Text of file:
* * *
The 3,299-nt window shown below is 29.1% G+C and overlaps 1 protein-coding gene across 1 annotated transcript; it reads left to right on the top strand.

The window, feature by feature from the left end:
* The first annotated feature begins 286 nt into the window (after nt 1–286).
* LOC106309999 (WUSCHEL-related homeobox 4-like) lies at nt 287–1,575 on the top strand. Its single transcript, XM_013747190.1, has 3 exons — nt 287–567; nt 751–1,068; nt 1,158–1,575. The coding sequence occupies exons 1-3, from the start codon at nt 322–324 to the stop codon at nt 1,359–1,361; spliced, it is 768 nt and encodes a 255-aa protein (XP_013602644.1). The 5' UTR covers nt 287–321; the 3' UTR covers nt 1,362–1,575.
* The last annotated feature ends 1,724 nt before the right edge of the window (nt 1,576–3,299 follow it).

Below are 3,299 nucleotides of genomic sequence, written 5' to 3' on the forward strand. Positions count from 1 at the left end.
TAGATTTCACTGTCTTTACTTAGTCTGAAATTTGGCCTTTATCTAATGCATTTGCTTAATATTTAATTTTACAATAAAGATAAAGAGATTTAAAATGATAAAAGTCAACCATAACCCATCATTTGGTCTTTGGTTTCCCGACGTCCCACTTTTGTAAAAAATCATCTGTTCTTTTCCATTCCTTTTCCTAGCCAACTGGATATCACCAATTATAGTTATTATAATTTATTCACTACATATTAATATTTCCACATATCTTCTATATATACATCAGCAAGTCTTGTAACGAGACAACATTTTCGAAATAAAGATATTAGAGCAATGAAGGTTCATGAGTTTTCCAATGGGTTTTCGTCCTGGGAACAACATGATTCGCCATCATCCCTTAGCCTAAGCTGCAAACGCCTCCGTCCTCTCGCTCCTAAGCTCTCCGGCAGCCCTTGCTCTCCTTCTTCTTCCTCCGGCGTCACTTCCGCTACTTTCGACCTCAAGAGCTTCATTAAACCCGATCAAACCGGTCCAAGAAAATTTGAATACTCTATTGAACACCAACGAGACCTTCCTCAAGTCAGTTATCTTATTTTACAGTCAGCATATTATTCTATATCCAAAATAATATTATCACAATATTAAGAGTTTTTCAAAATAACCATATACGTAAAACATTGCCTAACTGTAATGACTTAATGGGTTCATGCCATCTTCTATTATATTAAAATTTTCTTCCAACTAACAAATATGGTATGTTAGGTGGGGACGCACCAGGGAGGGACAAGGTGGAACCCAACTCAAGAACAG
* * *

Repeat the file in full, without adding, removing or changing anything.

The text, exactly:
The 3,299-nt window shown below is 29.1% G+C and overlaps 1 protein-coding gene across 1 annotated transcript; it reads left to right on the top strand.

The window, feature by feature from the left end:
* The first annotated feature begins 286 nt into the window (after nt 1–286).
* LOC106309999 (WUSCHEL-related homeobox 4-like) lies at nt 287–1,575 on the top strand. Its single transcript, XM_013747190.1, has 3 exons — nt 287–567; nt 751–1,068; nt 1,158–1,575. The coding sequence occupies exons 1-3, from the start codon at nt 322–324 to the stop codon at nt 1,359–1,361; spliced, it is 768 nt and encodes a 255-aa protein (XP_013602644.1). The 5' UTR covers nt 287–321; the 3' UTR covers nt 1,362–1,575.
* The last annotated feature ends 1,724 nt before the right edge of the window (nt 1,576–3,299 follow it).

Below are 3,299 nucleotides of genomic sequence, written 5' to 3' on the forward strand. Positions count from 1 at the left end.
TAGATTTCACTGTCTTTACTTAGTCTGAAATTTGGCCTTTATCTAATGCATTTGCTTAATATTTAATTTTACAATAAAGATAAAGAGATTTAAAATGATAAAAGTCAACCATAACCCATCATTTGGTCTTTGGTTTCCCGACGTCCCACTTTTGTAAAAAATCATCTGTTCTTTTCCATTCCTTTTCCTAGCCAACTGGATATCACCAATTATAGTTATTATAATTTATTCACTACATATTAATATTTCCACATATCTTCTATATATACATCAGCAAGTCTTGTAACGAGACAACATTTTCGAAATAAAGATATTAGAGCAATGAAGGTTCATGAGTTTTCCAATGGGTTTTCGTCCTGGGAACAACATGATTCGCCATCATCCCTTAGCCTAAGCTGCAAACGCCTCCGTCCTCTCGCTCCTAAGCTCTCCGGCAGCCCTTGCTCTCCTTCTTCTTCCTCCGGCGTCACTTCCGCTACTTTCGACCTCAAGAGCTTCATTAAACCCGATCAAACCGGTCCAAGAAAATTTGAATACTCTATTGAACACCAACGAGACCTTCCTCAAGTCAGTTATCTTATTTTACAGTCAGCATATTATTCTATATCCAAAATAATATTATCACAATATTAAGAGTTTTTCAAAATAACCATATACGTAAAACATTGCCTAACTGTAATGACTTAATGGGTTCATGCCATCTTCTATTATATTAAAATTTTCTTCCAACTAACAAATATGGTATGTTAGGTGGGGACGCACCAGGGAGGGACAAGGTGGAACCCAACTCAAGAACAG